By Mark Saccomano (Columbia University)
María Victoria Eyharabide is Assistant Professor of Computer Science at Sorbonne -Université and a developer on the Musiconis database project. As part of the program of seminars on the digital humanities offered to FAB-Musiconis participants, Professor Eyharabide gave an overview of database design principles necessary for efficient execution of search queries. These principles relate to indexing records in the database so that relevant results can be easily retrieved by the end user.
A simple search for a string of text (for example, using Ctrl+F to locate a word or phrase in a document file) will often return far too many records than the user requires, including many irrelevant results due to the fact that the search will look for the requested string anywhere within the record. Synonyms, homonyms, periphrasis, and the ambiguity of natural language all present further problems that limit the functionality of a such a search. Therefore, it is desirable for a database to index records in such a way that that users can find what they need quickly and easily; creating an ontology is an integral step in this process.
In an ontology, database entities are defined according to a set of criteria that allow them to be linked with other entities in meaningful ways. For example, the word harp is defined in the ontology as an element in a taxonomic classification of musical instruments. It is assigned membership in the class chordophone, which is in turn a member of the class instrument. Logical relations among classes, such as equivalency, disjunction, range and domain, are also defined through the ontology, so that, for example, “angel playing harp” is a valid search request and “harp playing angel” is not. Professor Eyharabide demonstrated how these relationships are expressed in the software program Protege.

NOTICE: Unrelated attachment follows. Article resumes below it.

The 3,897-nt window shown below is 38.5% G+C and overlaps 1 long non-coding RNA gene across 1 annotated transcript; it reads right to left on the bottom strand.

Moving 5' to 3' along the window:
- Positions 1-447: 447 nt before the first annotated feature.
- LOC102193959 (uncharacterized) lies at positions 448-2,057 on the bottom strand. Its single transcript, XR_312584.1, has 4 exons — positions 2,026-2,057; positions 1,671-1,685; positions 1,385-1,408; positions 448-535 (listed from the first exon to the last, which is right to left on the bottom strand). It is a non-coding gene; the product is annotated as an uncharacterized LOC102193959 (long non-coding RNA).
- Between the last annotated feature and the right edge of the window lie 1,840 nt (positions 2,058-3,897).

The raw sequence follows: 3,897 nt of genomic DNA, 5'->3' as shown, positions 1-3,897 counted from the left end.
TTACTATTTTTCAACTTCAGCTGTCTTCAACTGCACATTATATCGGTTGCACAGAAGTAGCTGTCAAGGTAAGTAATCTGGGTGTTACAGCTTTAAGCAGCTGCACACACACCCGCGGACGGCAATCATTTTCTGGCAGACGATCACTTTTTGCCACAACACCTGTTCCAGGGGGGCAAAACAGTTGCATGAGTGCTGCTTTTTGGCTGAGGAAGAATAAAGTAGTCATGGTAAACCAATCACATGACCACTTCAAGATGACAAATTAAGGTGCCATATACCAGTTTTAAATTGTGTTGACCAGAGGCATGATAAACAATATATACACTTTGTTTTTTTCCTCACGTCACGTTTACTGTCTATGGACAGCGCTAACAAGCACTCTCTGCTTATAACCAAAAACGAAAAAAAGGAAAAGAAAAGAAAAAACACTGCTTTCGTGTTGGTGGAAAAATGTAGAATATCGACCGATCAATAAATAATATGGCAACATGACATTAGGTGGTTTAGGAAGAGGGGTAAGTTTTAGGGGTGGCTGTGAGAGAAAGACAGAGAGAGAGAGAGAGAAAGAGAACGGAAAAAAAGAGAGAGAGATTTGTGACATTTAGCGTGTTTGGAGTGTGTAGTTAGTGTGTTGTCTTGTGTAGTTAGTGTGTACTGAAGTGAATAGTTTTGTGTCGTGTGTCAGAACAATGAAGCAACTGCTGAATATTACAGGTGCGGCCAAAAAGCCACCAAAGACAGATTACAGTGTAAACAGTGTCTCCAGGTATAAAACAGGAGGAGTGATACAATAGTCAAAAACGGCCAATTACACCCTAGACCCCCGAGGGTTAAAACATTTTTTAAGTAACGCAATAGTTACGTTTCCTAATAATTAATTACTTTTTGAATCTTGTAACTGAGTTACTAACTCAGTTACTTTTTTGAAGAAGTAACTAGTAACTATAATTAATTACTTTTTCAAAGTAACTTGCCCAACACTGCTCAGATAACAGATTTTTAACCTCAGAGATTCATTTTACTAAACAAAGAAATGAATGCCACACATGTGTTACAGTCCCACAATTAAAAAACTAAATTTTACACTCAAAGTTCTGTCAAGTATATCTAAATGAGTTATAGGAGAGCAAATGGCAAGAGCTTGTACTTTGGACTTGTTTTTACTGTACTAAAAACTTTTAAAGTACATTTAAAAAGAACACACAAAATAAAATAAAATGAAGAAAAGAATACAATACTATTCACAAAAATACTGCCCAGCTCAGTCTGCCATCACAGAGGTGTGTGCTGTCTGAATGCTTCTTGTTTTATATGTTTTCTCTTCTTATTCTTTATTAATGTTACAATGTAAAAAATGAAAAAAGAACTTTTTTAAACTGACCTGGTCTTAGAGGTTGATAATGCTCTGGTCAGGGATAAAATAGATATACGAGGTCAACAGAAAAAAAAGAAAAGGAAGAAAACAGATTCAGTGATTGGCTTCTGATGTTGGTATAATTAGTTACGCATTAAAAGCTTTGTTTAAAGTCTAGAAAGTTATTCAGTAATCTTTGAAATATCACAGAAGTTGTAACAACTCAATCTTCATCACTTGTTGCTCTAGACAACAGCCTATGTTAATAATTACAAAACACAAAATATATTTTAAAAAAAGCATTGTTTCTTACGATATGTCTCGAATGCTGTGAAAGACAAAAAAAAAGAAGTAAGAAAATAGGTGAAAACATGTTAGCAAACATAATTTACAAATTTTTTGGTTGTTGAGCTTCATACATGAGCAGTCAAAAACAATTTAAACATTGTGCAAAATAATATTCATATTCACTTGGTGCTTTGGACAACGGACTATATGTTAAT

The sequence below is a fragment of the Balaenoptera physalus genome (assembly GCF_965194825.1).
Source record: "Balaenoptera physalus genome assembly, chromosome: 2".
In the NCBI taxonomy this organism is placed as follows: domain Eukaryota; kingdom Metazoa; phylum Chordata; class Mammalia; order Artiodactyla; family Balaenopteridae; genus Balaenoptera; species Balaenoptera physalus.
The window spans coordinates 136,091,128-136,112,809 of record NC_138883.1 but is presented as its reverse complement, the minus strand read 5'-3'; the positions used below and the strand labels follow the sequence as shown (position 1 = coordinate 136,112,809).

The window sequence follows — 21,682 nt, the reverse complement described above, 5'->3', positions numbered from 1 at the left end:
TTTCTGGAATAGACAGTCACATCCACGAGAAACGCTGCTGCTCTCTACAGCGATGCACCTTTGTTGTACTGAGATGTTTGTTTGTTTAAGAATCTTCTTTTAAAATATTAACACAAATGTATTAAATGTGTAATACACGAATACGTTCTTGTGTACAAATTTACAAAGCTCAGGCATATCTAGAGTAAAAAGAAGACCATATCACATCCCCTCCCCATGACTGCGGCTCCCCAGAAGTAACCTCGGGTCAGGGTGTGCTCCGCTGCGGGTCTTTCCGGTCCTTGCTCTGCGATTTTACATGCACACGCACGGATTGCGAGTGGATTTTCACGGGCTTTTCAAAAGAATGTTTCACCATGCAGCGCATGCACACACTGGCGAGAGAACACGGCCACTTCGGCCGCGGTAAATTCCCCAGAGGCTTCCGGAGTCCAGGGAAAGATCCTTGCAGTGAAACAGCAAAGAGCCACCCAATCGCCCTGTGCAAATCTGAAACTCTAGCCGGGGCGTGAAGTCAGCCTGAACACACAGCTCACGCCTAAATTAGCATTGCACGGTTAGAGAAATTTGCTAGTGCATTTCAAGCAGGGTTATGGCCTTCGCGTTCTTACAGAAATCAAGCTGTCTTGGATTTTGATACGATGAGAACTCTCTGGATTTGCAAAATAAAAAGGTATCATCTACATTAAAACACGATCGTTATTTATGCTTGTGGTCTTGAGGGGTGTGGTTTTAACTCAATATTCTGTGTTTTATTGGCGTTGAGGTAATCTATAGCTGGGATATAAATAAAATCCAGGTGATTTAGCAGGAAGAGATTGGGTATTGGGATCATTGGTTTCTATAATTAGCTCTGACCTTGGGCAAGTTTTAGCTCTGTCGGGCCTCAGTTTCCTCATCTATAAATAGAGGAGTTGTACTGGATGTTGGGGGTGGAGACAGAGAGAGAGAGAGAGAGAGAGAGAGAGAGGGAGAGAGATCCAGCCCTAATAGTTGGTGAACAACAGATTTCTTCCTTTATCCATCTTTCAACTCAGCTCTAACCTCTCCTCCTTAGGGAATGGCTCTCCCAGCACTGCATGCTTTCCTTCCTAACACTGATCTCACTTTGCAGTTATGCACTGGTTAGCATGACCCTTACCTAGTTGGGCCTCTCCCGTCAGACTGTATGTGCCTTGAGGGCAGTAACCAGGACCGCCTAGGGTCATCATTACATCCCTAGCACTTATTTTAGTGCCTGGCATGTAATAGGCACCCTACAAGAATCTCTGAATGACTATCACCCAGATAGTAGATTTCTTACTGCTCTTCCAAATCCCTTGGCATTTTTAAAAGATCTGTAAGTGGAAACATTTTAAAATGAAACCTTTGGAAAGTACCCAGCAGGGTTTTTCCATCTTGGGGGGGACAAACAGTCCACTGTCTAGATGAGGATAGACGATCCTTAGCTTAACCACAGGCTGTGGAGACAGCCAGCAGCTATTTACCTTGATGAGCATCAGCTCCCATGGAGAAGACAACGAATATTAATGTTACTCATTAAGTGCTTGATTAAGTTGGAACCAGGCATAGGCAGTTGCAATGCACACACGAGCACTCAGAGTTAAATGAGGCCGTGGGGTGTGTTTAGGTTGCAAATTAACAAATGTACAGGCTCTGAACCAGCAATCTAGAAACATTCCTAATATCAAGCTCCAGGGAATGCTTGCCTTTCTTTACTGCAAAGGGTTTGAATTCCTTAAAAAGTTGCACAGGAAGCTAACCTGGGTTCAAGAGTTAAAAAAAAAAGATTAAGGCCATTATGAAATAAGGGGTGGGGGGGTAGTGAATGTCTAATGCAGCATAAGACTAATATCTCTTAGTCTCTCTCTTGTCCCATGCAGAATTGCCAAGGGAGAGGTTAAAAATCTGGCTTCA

An innovative aspect of the Musiconis database schema is the notion of a “scene” as the highest order entity modeled by the database. As an instrument is often depicted as being played by someone, often in conjunction with other players, and often with characters nearby responding to the sounds they hear, musicians and listeners are part of a single musical event, an event that gives clues to the instrument’s use and iconographic significance. The designers of the database deemed these contextual details to be a valuable and necessary component of the information they wanted to capture. So rather than simply having database entries that correspond to each image of an instrument, Musiconis records are records of scenes, of tableaux containing information about instruments, their use, their players, the surrounding figures, as well as metadata that identifies the allegorical meanings of the scenes, such as their use as visual representations of church teachings, biblical stories, or theological beliefs. Ontologically speaking, then, a record contains an abstract entity called a scene that has a set of defined attributes. These are further categorized in terms of performance data, instrument data, sound characteristics, and graphic signifiers, such as the color and formal design of the depicted scene. Such a schema provides the user with a fuller picture of the overall depth and richness of the data.